Tuesday, June 30, 2009

Feats of Dairy-ing Do

As fate would have it, my plans to check out farms in western Massachusetts fell through just when a number of folks started sending me information on amazing farms further east in the state. (Thank you, Mike, Daniel, and Mother Margaret Georgina!) Ollie and I conferred and agreed that rerouting made sense. So after a few phone calls, we began to head east from Southwick to Foxboro, where I was to learn all about raw milk, the dairy industry, and the Farm Bureau from the friendly and knowledgeable Terri, her parents, and her sister. (I also learned a lot about sharks and dinosaurs from Terri's son, Joseph, but since you can't milk them, I won't go into detail here.)

I arrived at the Lawton Family Farm on Saturday morning, catching a ride from Warren, MA with Terri's sister, Danielle, who had kindly hosted Ollie and I (and our ridiculous amount of gear) the evening before, and who filled me in on the family's history of dairy farming. She and Terri -- the driving force behind Oake Knoll Ayrshires (a raw milk production operation at her family's farm in Foxboro) -- had always been around farmers, been actively involved in their local 4-H organization, and since the 80s when their father converted the farm to a dairy, been around cows. This family knows dairy. (If ever there's a farm trivia night at Wonderland when I get back to DC, I know who I want on my team for the round on bovines.) Terri's degree in Animal Agribusiness and her time as a state dairy inspector have informed her professional practice, but she also clearly really cares for her cows. She names every cow and is acutely aware of the quirks of each; the cows, in turn, seemed comfortable and even a bit curious around various members of the family, and me when I made my way to the pre-milking area. The milking routine moved like a well-oiled machine: the cows waited outside the milking barn until the gate was lifted, then they marched in, found the nearest empty spot, and poked their heads through one of the 12 headgates to nibble on a small pile of grain. The milkers -- Ed and Nancy -- cleaned and sterilized the udders and teats, then hooked the cows up to the milking machines. When the whole group was done, the teats were disinfected once again, the cows unhooked, and everyone marched out the far end of the barn to make room for the next cadre. Amazing.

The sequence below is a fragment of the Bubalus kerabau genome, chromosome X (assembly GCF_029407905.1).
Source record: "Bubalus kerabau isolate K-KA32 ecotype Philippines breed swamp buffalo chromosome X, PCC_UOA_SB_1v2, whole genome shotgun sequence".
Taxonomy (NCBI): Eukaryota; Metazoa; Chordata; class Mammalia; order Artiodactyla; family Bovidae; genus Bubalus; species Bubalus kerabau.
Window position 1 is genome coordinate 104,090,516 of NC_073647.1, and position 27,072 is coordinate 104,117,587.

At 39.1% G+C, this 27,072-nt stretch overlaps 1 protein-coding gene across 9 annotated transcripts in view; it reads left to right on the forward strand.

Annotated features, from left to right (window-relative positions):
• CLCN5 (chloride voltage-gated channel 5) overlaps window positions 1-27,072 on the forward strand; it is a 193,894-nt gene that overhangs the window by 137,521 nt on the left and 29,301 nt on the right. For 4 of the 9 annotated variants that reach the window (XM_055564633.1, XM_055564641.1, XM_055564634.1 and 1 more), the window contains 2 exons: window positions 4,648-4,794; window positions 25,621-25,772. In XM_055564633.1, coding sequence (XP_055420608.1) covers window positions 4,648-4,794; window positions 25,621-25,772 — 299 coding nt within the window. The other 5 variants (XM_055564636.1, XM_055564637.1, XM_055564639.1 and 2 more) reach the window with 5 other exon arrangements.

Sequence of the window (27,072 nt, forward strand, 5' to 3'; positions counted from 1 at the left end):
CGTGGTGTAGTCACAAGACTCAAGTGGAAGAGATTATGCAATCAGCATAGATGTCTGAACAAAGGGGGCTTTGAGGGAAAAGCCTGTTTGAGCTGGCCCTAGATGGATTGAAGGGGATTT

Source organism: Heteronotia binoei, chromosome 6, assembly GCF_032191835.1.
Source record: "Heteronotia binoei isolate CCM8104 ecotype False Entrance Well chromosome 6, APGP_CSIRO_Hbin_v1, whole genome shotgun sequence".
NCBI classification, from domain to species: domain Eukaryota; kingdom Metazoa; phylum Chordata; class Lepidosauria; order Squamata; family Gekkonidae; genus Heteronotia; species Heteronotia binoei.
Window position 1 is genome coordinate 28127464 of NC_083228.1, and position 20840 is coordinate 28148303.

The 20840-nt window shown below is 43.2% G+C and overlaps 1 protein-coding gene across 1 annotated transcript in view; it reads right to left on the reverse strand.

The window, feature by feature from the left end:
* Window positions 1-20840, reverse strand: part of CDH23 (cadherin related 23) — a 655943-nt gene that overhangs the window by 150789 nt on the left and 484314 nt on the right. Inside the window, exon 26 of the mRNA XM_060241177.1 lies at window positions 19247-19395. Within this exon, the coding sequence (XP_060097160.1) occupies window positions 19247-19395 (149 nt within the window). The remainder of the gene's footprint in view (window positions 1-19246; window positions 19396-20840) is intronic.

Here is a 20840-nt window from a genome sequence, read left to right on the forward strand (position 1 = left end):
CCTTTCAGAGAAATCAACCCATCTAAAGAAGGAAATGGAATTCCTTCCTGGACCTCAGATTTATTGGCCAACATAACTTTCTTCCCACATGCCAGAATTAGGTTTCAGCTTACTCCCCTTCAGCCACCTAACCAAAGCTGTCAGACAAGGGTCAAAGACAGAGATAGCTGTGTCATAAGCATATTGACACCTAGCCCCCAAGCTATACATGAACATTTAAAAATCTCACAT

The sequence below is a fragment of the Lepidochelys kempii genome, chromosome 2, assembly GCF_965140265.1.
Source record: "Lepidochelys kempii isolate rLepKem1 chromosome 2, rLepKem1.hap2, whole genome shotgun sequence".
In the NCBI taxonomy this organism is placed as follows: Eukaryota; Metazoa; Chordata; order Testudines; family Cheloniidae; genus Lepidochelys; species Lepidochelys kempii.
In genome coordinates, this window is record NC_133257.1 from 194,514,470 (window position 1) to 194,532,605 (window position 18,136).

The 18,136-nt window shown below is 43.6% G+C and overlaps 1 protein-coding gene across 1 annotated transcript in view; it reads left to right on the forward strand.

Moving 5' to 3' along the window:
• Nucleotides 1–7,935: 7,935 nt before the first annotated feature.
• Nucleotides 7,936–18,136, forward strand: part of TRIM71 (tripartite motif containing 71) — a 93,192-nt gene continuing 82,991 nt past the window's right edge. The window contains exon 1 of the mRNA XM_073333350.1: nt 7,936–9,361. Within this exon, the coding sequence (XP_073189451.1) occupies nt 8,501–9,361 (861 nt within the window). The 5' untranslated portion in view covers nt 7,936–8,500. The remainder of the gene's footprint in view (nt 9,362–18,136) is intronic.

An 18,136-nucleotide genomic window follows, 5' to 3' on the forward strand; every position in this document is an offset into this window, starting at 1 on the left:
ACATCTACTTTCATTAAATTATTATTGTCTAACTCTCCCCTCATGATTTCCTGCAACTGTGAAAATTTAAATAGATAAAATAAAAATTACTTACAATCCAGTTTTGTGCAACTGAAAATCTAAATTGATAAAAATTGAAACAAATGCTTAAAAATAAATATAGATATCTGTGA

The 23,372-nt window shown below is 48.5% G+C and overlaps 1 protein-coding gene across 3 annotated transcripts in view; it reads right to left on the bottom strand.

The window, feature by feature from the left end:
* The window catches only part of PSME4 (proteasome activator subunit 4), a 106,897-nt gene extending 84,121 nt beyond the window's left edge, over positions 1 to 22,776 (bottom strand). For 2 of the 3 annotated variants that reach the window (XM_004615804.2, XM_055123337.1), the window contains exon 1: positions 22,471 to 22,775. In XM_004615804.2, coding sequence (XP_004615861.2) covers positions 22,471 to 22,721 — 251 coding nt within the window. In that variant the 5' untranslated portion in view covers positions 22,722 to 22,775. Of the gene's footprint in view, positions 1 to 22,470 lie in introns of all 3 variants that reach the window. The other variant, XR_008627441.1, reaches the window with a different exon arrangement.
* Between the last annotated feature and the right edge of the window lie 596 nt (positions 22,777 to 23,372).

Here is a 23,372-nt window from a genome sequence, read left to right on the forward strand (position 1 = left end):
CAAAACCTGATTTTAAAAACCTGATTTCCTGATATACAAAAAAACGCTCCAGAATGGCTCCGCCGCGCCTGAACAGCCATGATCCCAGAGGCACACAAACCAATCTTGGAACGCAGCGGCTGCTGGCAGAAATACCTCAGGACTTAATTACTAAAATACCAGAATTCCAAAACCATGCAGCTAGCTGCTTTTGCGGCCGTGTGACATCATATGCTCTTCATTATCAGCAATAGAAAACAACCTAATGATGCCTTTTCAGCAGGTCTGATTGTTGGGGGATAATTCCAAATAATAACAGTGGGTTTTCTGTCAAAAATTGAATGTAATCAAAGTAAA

Terri is very much connected not only to her cows but also to her community of raw milk drinkers who regularly come by the farm to pick up their pre-ordered fresh milk. One afternoon, she told me of a recent time when the price of organic oats and grain (which she uses to supplement the cows' main diet of forage -- grass and hay) rose sharply from $5 to $30 over the course of two months: she took a poll among her loyal customer base to see what they wanted to do. Of the options -- 1) start feeding the cows conventionally grown oats and grain, 2) start feeding them organic corn and soybeans, or 3) let the cows attempt to subsist on a diet of grass and hay alone (which, it turns out, means that they lack key nutrients) -- the group as a whole decided to abandon the organic feed (option 1) in order to keep the cows happy, healthy, and productive. Democracy in action.